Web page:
Note: Included opinions are from December 11, 2019 through January 10, 2020.
KP-0284 (Dangerous Dogs): The plain language of Section 822.002 of the Health and Safety Code does not require an affiant of a sworn complaint alleging that a dog caused death or serious injury to a person to have personal knowledge of that event, and a court is unlikely to imply such a requirement.
If a court finds that a dog caused death or serious bodily injury to a person, the fact that the dog’s attack was unprovoked is not an element a court must find before ordering a dog destroyed under Section 822.003.
The legislature’s imposition of a ten-day deadline by which a court must conduct a hearing under Section 822.003 is not an unlawful statutory restriction on the court’s inherent authority to control its docket. The plain language of Section 822.003 requires that the case be called and a hearing conducted within the ten-day statutory deadline, but it does not set a deadline by which the court must rule or otherwise limit the court’s authority to continue a hearing once called. No provision in Chapter 822 deprives a court of jurisdiction if the hearing required by Subsection 822.003(a) is held outside of the ten-day period, but a party could seek mandamus to compel a hearing if a court does not hold a hearing within that period.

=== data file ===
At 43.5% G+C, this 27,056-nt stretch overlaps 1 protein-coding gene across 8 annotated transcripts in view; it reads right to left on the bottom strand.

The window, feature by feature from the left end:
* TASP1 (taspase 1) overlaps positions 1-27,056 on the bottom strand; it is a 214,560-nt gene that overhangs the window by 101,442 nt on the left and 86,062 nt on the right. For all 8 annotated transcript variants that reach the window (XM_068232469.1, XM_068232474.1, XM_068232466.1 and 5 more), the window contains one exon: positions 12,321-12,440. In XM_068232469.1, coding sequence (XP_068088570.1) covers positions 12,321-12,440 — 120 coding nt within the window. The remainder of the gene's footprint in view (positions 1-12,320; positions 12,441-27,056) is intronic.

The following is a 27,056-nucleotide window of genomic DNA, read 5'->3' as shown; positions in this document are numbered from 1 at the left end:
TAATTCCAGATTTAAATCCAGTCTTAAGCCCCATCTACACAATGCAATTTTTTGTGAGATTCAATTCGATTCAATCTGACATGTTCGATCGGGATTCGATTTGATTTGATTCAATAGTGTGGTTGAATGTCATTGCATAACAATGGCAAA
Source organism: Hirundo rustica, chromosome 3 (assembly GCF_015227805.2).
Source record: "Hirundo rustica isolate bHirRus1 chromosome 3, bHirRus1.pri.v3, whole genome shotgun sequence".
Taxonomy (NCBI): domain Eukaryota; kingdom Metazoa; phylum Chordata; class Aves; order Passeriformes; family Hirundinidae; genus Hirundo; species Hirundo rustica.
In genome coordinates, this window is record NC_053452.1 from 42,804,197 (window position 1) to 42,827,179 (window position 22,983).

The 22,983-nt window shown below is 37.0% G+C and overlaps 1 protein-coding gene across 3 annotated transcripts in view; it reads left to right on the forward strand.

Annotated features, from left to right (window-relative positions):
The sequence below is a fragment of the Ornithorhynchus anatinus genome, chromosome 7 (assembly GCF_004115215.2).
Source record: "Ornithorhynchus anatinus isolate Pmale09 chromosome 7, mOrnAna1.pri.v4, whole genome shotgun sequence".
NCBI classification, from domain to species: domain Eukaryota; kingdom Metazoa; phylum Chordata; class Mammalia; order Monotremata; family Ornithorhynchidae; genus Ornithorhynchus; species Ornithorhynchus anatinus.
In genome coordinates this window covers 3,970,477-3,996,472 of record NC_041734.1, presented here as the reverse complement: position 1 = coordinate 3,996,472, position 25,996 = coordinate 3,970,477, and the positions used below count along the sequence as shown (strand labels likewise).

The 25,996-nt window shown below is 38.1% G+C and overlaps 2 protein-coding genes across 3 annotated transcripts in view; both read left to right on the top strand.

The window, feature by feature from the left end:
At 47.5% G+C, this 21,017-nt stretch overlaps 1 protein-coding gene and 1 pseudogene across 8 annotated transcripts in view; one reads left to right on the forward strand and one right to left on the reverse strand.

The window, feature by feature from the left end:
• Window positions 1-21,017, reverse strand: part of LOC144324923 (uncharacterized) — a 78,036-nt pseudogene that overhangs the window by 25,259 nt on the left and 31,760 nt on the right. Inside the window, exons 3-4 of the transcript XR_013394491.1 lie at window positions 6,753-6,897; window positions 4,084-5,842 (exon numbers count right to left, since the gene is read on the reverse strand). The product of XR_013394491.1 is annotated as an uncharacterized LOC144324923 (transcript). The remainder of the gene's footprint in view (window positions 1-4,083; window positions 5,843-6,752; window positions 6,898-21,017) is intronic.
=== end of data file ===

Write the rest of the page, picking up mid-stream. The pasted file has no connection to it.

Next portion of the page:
KP-0281 (Hotel Occupancy Tax): A court would likely conclude that Subsection 351.101(a)(1) of the Tax Code does not limit the use of hotel occupancy tax revenue in the context of visitor information centers to only those owned or leased by a municipality. An expenditure of municipal hotel occupancy tax revenue pursuant to Subsection 351.101(a) to repair a visitor information center must directly benefit the building or portion of the building used to distribute or disseminate information to tourists in order to satisfy Subsection 351.101(b)’s requirement that the expenditure directly enhance and promote tourism and the convention and hotel Industry.